and a suitcase full of viagra
Monday, March 30, 2009
Friday, March 27, 2009
John West has got as confusing and frustrating a job as a Lubbock high school biology teacher. It's got to be tough to try to keep the Young Earth Creationists inside the Intelligent Design Big Top while simultaneously trying to bamboozle the secular community with a puff of smoke and a broken pocket mirror. After all, the Discovery Institute isn't going to fund itself and I don't see a lot of patents pending in the near future.
John picks a nit:
Part of the problem is that Foster (pro-science advocate) doesn’t seem to know anything about what the State Board of Education is actually doing.
Neither does the State Board of Education, or John, or me, for that matter (although I've been trying to follow along). He goes on to say that Foster is mistaken in thinking that the state board is trying to change the wording in the textbooks while what they are really trying to do is change the wording in the state science standards. Fucking up the textbooks comes later.
John moves in for the kill:
To reiterate: the Board is not amending textbooks, so it can’t possibly be considering “multiple proposed amendments” to textbooks. I suppose what Dr. Foster meant to say was that there are multiple amendments to add things like the “young earth” to the science standards. Except he’s wrong about that too. There are no proposals to add young earth creationism to the science standards. None.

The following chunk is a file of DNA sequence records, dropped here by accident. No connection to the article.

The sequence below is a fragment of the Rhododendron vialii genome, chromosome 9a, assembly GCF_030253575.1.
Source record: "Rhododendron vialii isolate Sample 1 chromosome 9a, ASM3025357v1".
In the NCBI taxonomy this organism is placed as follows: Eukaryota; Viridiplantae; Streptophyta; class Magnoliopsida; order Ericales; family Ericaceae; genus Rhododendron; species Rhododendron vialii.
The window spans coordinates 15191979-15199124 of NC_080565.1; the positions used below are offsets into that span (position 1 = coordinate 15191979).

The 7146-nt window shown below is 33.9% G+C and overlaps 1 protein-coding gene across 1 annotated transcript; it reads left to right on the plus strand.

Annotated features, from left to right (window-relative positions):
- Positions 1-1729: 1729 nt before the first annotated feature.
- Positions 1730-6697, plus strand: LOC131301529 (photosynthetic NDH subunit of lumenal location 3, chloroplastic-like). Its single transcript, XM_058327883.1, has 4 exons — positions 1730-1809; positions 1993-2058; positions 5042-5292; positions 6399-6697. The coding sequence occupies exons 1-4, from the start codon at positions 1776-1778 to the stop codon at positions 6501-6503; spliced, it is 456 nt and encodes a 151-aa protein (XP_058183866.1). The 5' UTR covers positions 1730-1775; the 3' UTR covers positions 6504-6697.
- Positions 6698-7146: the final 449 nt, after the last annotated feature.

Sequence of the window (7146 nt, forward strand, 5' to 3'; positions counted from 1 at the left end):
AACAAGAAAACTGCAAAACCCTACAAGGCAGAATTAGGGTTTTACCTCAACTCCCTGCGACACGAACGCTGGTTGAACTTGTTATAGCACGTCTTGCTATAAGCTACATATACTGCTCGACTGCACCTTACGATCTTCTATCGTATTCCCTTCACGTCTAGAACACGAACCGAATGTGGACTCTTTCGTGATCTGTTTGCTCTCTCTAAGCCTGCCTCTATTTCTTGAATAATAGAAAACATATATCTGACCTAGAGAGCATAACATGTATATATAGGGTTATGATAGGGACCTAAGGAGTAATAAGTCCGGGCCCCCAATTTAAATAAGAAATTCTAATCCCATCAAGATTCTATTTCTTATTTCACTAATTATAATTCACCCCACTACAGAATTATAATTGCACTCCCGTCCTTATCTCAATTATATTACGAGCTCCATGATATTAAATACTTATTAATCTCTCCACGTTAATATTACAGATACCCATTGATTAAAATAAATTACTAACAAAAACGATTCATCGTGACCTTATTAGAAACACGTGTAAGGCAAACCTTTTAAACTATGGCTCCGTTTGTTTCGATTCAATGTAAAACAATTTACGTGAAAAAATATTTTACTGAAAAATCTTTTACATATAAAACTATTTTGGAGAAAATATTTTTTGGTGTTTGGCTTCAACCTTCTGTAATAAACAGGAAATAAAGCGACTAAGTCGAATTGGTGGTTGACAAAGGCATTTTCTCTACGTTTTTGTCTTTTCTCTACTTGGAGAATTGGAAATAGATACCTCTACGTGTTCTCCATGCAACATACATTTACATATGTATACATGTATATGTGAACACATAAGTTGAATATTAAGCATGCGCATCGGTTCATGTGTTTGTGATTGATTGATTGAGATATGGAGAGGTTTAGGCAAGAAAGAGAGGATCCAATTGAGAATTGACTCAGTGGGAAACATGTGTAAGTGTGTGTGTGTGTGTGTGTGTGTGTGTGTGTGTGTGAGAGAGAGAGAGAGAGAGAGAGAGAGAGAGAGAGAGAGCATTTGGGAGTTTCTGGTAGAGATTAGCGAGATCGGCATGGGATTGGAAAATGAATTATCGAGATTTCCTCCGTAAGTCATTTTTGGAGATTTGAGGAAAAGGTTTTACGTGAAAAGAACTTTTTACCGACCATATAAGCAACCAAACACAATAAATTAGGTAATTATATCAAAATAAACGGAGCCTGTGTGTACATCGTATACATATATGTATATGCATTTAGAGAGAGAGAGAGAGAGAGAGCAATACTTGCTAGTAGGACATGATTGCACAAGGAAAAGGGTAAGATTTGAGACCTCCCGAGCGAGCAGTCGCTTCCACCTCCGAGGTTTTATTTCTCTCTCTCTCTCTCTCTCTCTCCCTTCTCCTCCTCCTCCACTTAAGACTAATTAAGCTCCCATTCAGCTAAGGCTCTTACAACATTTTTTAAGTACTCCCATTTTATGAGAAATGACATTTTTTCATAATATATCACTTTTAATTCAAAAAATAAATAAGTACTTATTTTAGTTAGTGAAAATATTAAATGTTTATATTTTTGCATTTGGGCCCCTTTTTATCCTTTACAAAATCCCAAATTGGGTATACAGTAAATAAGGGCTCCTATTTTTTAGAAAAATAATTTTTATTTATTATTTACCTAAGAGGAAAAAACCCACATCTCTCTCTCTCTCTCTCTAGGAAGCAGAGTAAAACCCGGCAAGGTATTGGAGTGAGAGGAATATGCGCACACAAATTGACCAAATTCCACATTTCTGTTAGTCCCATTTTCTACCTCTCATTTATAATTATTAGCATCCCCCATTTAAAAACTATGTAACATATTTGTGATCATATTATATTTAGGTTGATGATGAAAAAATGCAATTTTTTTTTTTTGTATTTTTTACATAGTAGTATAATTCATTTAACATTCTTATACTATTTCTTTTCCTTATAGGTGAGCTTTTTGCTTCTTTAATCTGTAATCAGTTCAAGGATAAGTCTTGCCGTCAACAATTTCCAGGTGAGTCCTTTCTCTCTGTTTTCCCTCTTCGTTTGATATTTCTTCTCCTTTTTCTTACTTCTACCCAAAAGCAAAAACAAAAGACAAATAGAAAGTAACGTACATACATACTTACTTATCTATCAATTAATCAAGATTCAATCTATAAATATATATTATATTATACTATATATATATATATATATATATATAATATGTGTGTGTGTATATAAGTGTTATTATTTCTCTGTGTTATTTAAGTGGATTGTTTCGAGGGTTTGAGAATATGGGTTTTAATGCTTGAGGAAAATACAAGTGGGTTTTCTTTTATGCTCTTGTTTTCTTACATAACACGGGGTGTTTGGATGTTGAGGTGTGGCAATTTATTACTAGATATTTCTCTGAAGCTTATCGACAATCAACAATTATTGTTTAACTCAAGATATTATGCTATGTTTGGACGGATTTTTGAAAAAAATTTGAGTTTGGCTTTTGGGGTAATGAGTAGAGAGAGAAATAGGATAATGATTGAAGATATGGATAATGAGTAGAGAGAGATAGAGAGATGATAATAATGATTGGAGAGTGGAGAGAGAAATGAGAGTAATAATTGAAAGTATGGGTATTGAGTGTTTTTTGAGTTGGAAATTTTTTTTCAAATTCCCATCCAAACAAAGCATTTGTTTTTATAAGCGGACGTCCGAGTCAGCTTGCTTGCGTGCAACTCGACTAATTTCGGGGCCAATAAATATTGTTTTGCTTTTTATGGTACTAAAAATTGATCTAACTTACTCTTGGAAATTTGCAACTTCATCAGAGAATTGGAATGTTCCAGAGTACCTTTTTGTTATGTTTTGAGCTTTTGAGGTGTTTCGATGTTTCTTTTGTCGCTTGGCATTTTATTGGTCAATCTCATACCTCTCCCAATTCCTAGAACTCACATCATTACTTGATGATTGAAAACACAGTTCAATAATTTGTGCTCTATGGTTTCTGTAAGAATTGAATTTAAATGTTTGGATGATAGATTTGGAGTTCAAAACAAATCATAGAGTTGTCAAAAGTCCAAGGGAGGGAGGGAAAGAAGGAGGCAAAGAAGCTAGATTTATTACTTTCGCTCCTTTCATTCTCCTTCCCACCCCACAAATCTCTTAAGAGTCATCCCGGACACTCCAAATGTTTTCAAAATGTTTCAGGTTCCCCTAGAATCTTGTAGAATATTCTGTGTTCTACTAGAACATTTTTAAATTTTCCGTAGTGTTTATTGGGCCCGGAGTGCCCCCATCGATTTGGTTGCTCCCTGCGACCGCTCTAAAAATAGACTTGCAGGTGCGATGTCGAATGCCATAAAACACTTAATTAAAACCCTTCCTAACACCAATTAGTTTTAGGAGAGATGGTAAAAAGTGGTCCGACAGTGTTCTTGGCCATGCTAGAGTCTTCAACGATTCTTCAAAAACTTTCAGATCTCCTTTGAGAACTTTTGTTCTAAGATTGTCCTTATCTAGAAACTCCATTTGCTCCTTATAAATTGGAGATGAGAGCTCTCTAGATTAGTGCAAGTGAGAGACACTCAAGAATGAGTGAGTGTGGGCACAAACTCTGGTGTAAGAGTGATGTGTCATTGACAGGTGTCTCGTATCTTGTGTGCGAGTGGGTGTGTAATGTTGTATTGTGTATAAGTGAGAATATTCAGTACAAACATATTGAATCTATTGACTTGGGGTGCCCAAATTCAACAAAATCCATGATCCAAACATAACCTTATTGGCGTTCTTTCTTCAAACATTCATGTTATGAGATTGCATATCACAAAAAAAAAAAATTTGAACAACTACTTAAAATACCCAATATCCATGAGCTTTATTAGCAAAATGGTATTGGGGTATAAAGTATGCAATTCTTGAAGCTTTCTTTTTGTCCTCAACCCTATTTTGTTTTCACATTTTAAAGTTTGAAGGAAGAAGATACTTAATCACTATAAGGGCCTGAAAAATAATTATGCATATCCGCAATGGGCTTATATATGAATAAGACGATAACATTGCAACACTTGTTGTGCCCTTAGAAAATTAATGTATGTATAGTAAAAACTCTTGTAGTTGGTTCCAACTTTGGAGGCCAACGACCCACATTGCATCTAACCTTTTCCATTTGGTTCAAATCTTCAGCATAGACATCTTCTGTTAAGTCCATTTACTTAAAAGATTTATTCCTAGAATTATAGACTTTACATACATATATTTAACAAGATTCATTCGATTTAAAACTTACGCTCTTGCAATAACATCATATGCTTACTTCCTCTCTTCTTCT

Great. Except that board member Barbara Cargill, - biology teacher (now I'm praying) and born again cosmologist, sneaks in an amendment at the end of the day to strike language about the universe being 14 billion years old. I'm sure Ms. Cargill was concerned that the students be aware of the 1% controversy in the commonly accepted age of the universe. Move along. No young earth creationism to see here.
John gets to the meat of the matter:
Finally, Jarstfer and Coghlan concisely summarize the scientific challenges to modern Darwinian theory, including the Cambrian explosion, irreducibly
complex biological structures, and the harmfulness of random mutations.
At last, something I can sink my Wiki-teeth into. Better yet, I think I'll check pub Med to get a feel for where the real work is going on. Now granted, consensus isn't everything but given that I am woefully undereducated in the specialities of invertebrate paleontology, statistics and comparative genetics, the only way I can get a feel of who's investigating what is to see who's publishing what. I am making the assumption that these scientists are honestly trying to advance the sum total of human knowledge (or angle for a Nobel prize) and are not part of a global satanically induced conspiracy to advance atheistic Darwinism.
Uh oh. To paraphrase Doc, "it appears we're off to a poor start." 18 hits. One on sado-masochism in Bronte's Jane Eyre (WTF?), one paper by Pennock (agin), nine that have to do with medical care and don't relate to the ID concept, one to do with non-biological chemical process, two dealing with the philosophy of science and the need for better descriptions of emerging biological processes discovered through evolutionary theory. That leaves five, none of which supports the idea of Irreducibly Complex Systems as proposed by Behe. None written by Behe or West or Wells or any of the Discovery Institute luminaries. Pretty anemic for 20 years. Strike one.